Entrepreneur Climbing: 10% of climbing rooms threatened with permanent closure

Climbing: 10% of climbing rooms threatened with permanent closure

After the summits, the descent into hell for the 170 tricolor climbing rooms … Mostly independent, sometimes with managers with the status of self-employed at their head, rarely own their own walls, they can only claim a minimum of aid: partial unemployment for their employees, capped solidarity fund, PGE when the banks accept it, some local aid …

“Many operators are nibbling away at the savings from the discipline’s golden decade. But the youngest cinemas don’t have these reserves to hold on ”, Explain Ghislain Brillet, president of the very young Union of climbing halls. At least 10% of theaters would thus be close to bankruptcy, like the Blocbuster hall in the La Défense district in Paris.

Climb Up had planned 20 room openings

The brands born in recent years are not doing any better. At the head of twenty-six rooms of the Climb Up network (14 million turnover in 2019), the former world climbing champion Francois Petit had to ask its shareholder Calcium Capital to remit 3 million euros of equity with bpifrance to make the bridging pending authorization to reopen.

The company also multiplied the EMPs for a total of 4 million euros. “The crisis has cut off our growing wings”, explains the entrepreneur. In March 2019, he raised 24 million euros in equity and bank loans to open twenty new theaters. Half of these openings had to be put on hold or shifted, such as that in downtown Lille: a plateau of 2,800 meters of surfaces to be climbed for a planned investment of 3 million euros.

In the midst of a health crisis, Clim Up has however completed the fitting out of three new rooms, including the much awaited one at Porte d’Italie, in Paris, sized to simultaneously accommodate 500 climbers. For this project which sets the record for scale in France, François Petit spent 4.5 million euros.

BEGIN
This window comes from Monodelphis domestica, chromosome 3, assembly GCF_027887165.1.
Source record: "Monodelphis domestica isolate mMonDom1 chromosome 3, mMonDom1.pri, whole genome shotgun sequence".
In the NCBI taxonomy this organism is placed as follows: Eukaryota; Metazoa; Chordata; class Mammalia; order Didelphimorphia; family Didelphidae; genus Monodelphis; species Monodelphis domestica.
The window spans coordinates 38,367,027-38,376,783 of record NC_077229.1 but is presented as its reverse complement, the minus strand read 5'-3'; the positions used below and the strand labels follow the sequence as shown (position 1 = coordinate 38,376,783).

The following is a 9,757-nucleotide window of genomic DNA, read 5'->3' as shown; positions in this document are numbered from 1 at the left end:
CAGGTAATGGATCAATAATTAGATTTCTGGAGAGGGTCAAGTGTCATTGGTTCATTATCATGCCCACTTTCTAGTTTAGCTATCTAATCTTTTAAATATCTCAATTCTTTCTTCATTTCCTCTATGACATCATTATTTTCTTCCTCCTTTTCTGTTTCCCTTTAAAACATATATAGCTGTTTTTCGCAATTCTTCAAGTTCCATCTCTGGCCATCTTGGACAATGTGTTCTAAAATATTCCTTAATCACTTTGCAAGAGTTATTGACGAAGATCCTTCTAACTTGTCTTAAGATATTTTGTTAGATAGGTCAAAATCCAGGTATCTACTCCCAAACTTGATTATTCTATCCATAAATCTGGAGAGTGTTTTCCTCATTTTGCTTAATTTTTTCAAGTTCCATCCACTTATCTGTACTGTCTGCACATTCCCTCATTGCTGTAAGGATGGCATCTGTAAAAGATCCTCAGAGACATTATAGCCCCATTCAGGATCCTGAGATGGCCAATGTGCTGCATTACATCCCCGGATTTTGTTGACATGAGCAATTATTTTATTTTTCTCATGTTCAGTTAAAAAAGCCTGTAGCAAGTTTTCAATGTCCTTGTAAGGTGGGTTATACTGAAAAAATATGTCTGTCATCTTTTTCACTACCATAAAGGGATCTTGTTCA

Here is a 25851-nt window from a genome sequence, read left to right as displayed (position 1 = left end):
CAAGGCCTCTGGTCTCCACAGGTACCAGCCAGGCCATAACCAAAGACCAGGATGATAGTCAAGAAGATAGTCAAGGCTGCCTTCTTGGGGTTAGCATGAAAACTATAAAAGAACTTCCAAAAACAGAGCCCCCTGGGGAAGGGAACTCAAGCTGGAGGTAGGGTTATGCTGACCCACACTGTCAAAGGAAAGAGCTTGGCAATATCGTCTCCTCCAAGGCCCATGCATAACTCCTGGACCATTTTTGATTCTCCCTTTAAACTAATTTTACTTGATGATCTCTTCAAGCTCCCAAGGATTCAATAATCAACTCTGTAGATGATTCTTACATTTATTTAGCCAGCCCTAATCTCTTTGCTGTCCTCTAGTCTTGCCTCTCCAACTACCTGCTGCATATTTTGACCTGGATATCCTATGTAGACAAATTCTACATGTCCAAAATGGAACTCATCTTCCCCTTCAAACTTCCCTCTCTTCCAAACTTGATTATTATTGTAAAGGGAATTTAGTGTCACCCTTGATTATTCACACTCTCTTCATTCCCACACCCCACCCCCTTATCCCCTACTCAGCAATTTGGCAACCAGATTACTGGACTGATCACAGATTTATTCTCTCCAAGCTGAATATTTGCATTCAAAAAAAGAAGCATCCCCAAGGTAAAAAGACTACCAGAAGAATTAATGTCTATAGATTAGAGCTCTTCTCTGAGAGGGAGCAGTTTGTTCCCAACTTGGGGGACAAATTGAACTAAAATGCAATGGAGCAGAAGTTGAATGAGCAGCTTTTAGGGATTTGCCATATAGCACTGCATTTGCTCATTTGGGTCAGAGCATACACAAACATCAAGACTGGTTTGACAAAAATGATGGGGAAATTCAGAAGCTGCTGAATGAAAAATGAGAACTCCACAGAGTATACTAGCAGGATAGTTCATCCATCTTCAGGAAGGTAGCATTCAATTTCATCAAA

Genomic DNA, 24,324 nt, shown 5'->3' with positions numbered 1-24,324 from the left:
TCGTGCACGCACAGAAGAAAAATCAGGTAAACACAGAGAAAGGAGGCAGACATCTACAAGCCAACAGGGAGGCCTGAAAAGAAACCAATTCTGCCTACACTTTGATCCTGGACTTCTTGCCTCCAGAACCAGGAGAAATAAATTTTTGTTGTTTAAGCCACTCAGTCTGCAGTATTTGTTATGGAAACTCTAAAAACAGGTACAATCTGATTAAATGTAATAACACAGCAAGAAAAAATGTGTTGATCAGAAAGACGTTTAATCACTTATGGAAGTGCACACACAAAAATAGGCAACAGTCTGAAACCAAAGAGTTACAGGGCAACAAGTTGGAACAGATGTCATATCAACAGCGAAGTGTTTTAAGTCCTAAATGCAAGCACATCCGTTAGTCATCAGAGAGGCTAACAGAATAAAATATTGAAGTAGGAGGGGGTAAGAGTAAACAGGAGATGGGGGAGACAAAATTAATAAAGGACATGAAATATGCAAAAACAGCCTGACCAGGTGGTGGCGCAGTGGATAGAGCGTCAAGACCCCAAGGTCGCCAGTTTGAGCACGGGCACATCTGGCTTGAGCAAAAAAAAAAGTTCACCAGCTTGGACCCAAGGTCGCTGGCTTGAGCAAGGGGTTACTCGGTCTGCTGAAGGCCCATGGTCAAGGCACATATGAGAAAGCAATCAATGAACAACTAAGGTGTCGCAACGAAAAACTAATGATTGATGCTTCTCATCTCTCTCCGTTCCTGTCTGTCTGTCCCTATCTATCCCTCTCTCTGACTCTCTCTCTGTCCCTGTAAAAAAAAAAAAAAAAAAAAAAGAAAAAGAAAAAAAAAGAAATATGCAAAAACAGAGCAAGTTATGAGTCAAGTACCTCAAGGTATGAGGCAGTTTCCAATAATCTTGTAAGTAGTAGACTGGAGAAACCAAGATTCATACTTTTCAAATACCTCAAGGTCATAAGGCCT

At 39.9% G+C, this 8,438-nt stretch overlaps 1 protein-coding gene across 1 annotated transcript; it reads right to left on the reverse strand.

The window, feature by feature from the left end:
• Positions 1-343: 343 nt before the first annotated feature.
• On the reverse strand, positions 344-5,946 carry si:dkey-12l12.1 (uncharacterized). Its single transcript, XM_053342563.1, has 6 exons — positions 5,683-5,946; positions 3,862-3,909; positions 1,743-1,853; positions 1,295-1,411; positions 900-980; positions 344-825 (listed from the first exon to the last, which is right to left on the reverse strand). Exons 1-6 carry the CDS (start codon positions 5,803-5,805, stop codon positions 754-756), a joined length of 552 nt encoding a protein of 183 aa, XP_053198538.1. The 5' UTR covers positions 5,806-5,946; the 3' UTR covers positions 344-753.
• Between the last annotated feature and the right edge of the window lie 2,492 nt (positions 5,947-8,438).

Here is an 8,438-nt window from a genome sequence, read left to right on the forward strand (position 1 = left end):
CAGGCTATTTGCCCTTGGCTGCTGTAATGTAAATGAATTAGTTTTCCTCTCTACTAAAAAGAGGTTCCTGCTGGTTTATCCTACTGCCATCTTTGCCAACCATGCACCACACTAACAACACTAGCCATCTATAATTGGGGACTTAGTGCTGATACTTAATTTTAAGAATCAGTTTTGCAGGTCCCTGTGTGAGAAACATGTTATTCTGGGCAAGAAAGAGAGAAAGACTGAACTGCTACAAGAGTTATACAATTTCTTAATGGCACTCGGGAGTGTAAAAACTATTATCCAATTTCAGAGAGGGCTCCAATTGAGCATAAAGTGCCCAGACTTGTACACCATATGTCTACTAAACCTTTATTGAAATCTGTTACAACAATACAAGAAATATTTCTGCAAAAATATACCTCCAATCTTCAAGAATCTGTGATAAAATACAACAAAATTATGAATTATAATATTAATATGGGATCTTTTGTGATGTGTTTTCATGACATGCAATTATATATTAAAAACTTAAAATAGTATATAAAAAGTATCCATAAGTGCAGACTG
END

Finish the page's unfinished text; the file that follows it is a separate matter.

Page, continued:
Arkose has suspended the payment of his rent

Its competitor Arkose (23 million turnover in 2019) is experiencing a similar situation. The 10 million euros raised by its founder, Steve Guillou, in 2018 have been absorbed into growth. The company has opened seventeen theaters that consume 600,000 euros in fixed charges per month, while the theaters have been closed almost half the year. To cushion the shock, the boss doubled his debt ratio by contracting a PGE of 5 million euros.

Since the second confinement, he has also suspended the payment of his rents, a decision that has so far been attacked by only one owner. “We have reached a critical size which allows us to limit the damage by sacrificing some of our growth projects”, explains Steve Guillou. Despite the crisis, the company will still open three additional rooms.

However, a clearing is emerging under the ceiling of the indoor climbing walls: after several meetings in Matignon, the profession got the government to come to their aid more massively with 70% of their fixed costs covered. As it stands, only companies with a monthly turnover of 1 million euros are entitled to it, which is not the case for any venue.

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